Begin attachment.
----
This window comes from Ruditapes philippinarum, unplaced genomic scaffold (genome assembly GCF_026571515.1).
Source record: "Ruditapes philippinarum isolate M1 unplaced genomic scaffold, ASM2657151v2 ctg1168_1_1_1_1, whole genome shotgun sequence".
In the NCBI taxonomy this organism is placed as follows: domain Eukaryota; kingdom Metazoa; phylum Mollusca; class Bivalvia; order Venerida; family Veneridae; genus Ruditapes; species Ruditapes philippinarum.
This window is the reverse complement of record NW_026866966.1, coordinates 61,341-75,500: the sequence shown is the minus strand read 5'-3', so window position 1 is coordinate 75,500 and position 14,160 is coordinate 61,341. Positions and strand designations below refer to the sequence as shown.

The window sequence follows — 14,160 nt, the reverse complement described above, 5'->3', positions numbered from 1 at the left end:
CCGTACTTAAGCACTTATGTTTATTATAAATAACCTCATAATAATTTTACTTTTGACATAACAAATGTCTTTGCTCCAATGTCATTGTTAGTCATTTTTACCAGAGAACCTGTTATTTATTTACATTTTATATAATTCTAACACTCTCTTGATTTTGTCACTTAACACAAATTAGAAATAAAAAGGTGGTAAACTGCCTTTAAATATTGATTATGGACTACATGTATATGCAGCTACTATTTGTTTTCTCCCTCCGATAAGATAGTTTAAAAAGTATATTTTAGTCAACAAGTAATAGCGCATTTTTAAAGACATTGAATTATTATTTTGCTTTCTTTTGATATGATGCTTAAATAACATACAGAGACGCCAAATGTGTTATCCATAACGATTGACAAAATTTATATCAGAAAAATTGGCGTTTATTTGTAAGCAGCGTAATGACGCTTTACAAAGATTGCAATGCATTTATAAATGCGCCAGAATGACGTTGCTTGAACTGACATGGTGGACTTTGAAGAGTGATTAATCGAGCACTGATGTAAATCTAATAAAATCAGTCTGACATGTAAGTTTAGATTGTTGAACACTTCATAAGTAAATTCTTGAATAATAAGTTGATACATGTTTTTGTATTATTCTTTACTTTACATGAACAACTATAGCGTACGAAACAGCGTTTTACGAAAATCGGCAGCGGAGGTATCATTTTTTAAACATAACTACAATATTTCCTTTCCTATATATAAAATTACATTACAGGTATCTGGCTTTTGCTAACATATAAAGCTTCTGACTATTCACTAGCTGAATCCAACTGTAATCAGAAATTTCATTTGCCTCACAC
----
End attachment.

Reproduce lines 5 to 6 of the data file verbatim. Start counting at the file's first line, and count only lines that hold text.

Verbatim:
The window sequence follows — 14,160 nt, the reverse complement described above, 5'->3', positions numbered from 1 at the left end:
CCGTACTTAAGCACTTATGTTTATTATAAATAACCTCATAATAATTTTACTTTTGACATAACAAATGTCTTTGCTCCAATGTCATTGTTAGTCATTTTTACCAGAGAACCTGTTATTTATTTACATTTTATATAATTCTAACACTCTCTTGATTTTGTCACTTAACACAAATTAGAAATAAAAAGGTGGTAAACTGCCTTTAAATATTGATTATGGACTACATGTATATGCAGCTACTATTTGTTTTCTCCCTCCGATAAGATAGTTTAAAAAGTATATTTTAGTCAACAAGTAATAGCGCATTTTTAAAGACATTGAATTATTATTTTGCTTTCTTTTGATATGATGCTTAAATAACATACAGAGACGCCAAATGTGTTATCCATAACGATTGACAAAATTTATATCAGAAAAATTGGCGTTTATTTGTAAGCAGCGTAATGACGCTTTACAAAGATTGCAATGCATTTATAAATGCGCCAGAATGACGTTGCTTGAACTGACATGGTGGACTTTGAAGAGTGATTAATCGAGCACTGATGTAAATCTAATAAAATCAGTCTGACATGTAAGTTTAGATTGTTGAACACTTCATAAGTAAATTCTTGAATAATAAGTTGATACATGTTTTTGTATTATTCTTTACTTTACATGAACAACTATAGCGTACGAAACAGCGTTTTACGAAAATCGGCAGCGGAGGTATCATTTTTTAAACATAACTACAATATTTCCTTTCCTATATATAAAATTACATTACAGGTATCTGGCTTTTGCTAACATATAAAGCTTCTGACTATTCACTAGCTGAATCCAACTGTAATCAGAAATTTCATTTGCCTCACAC